Friday, August 31, 2007

The City Paper


Outrageous comedy finds love in Milan
NSF Apprentice Co. shows ‘The Two Gentlemen of Verona’


As one of Shakespeare’s earliest works, The Two Gentlemen of Verona offers a whimsical story of young love and friendship. So who better to stage such a lighthearted play than the Nashville Shakespeare Festival’s Byron and Beth Smith Apprentice Company?

Featuring 15 talented teens, as well as a number of professional stage veterans, The Two Gentlemen of Verona incorporates a fanciful circus theme – complete with colorful clown costumes, silly sound effects and plenty of onstage antics.

The play introduces us to lifelong friends Valentine and Proteus – the two gentlemen to which the title refers – who travel to Milan in search of their fortunes. Instead, their friendship is tested when the fickle Proteus falls for Valentine’s beloved Silvia. Of course true love prevails, but not without the obligatory series of comic complications, including everything from a botched elopement and a merry band of outlaws to a heartbroken female character forced to disguise herself as a man.

Directed by NSF’s Education Outreach Coordinator Claire Syler, Two Gentlemen maintains a lively pace while showcasing the considerable talents of the young ensemble.

Standouts include Sam Spanjian and Steven Berryessa as Valentine and Proteus respectively. Savannah Frazier (as the lovely Silvia) and Christy White (as poor jilted Julia) offer memorable performances, managing to hold their own against outrageous male counterparts.

But as with many of Shakespeare’s works, the servants provide much of the wisdom – and most of the laughs. In this regard, Alex Spieth is excellent as Valentine’s loyal Speed, delivering tongue-twisting dialogue with a wink and a smile.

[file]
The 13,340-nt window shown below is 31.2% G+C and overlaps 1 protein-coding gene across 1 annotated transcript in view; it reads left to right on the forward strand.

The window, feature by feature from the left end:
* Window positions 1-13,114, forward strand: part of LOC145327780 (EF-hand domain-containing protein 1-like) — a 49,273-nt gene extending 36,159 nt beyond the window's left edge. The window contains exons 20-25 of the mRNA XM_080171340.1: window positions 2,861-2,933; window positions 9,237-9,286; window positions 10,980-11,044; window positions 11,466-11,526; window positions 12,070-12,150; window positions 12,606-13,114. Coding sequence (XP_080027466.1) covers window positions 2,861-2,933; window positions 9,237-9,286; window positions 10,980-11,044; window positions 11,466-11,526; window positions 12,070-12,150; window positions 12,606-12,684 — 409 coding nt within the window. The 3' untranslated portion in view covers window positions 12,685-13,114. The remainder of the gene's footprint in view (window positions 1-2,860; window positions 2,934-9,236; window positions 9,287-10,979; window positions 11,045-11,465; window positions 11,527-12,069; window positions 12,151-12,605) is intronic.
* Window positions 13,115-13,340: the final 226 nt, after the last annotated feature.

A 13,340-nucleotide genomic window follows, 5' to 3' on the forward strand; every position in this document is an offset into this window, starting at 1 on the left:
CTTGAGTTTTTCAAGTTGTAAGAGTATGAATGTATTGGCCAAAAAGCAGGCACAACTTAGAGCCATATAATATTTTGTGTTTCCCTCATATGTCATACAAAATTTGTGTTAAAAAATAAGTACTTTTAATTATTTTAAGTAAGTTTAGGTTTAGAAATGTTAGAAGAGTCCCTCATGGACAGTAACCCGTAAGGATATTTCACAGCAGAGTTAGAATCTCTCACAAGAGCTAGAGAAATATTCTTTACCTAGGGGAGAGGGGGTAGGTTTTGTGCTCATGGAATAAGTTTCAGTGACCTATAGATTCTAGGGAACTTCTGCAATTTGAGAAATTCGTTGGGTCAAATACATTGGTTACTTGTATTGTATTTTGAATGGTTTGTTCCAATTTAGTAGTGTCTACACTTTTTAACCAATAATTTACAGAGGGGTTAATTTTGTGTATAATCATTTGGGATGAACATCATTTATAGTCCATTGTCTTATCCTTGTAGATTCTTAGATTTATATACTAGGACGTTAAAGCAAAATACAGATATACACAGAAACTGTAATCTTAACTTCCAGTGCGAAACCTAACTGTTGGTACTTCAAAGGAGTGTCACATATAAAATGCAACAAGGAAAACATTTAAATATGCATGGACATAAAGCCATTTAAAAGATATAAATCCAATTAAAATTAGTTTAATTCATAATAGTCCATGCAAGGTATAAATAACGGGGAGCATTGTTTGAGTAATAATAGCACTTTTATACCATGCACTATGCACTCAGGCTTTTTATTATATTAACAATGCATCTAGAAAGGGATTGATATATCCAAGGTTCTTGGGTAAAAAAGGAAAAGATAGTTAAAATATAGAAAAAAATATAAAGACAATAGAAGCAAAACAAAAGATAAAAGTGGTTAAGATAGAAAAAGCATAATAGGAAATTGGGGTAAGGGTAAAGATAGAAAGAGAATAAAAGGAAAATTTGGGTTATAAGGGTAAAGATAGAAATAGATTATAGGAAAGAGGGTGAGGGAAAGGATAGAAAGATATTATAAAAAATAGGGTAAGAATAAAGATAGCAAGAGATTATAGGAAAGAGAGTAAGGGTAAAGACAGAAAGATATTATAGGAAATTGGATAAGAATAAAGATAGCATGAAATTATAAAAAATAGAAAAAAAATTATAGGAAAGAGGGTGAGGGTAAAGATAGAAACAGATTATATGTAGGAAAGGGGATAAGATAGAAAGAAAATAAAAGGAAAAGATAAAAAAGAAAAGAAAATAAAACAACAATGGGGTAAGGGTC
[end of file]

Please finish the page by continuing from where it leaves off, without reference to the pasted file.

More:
Likewise Chris Baldwin is hilarious as the dim-witted Launce, working the enthusiastic audience to maximum effect with a seemingly endless stream of puns – and with a little help from a dog named Crab. Indeed, the pooch (played by the charming Mr. Biggles) is adorable, innocently wagging his tail as Launce repeatedly scolds him and calls him “the sourest natured dog.” As with the NSF’s concurrent production of The Merry Wives of Windsor, The Two Gentlemen of Verona benefits from the talents of a top-notch creative team. June Kingsbury’s costume design and Scott Boyd’s set reflects the production’s youthful and animated tone. But make no mistake – with the exception of a few technical glitches early on – this show is every bit as polished as any open-air theater production can be. True to its mission, NSF continues to educate and entertain audiences through the timeless stories of Shakespeare. CP